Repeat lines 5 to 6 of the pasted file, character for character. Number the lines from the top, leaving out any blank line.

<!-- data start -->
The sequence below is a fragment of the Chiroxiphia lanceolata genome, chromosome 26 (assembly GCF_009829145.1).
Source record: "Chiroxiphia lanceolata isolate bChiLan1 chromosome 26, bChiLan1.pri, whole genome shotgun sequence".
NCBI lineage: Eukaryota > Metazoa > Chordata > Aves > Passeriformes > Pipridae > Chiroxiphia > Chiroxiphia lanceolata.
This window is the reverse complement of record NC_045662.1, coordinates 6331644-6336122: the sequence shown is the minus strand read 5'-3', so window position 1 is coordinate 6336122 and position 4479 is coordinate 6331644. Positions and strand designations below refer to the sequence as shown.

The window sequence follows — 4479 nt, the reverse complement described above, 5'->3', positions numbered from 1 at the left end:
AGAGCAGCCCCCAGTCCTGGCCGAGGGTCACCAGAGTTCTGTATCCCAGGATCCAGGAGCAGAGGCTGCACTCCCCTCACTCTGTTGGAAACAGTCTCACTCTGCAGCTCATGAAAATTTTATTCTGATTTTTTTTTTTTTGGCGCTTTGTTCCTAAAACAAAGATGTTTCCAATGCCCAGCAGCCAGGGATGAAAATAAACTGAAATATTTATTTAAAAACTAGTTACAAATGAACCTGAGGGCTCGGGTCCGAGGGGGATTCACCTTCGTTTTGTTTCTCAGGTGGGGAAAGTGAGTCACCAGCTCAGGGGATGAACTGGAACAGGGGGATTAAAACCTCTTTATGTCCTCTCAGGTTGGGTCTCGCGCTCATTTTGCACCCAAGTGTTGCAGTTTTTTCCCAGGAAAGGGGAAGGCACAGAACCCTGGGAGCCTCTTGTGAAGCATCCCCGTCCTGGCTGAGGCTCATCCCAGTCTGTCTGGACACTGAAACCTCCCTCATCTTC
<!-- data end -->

The window sequence follows — 4479 nt, the reverse complement described above, 5'->3', positions numbered from 1 at the left end:
AGAGCAGCCCCCAGTCCTGGCCGAGGGTCACCAGAGTTCTGTATCCCAGGATCCAGGAGCAGAGGCTGCACTCCCCTCACTCTGTTGGAAACAGTCTCACTCTGCAGCTCATGAAAATTTTATTCTGATTTTTTTTTTTTTGGCGCTTTGTTCCTAAAACAAAGATGTTTCCAATGCCCAGCAGCCAGGGATGAAAATAAACTGAAATATTTATTTAAAAACTAGTTACAAATGAACCTGAGGGCTCGGGTCCGAGGGGGATTCACCTTCGTTTTGTTTCTCAGGTGGGGAAAGTGAGTCACCAGCTCAGGGGATGAACTGGAACAGGGGGATTAAAACCTCTTTATGTCCTCTCAGGTTGGGTCTCGCGCTCATTTTGCACCCAAGTGTTGCAGTTTTTTCCCAGGAAAGGGGAAGGCACAGAACCCTGGGAGCCTCTTGTGAAGCATCCCCGTCCTGGCTGAGGCTCATCCCAGTCTGTCTGGACACTGAAACCTCCCTCATCTTC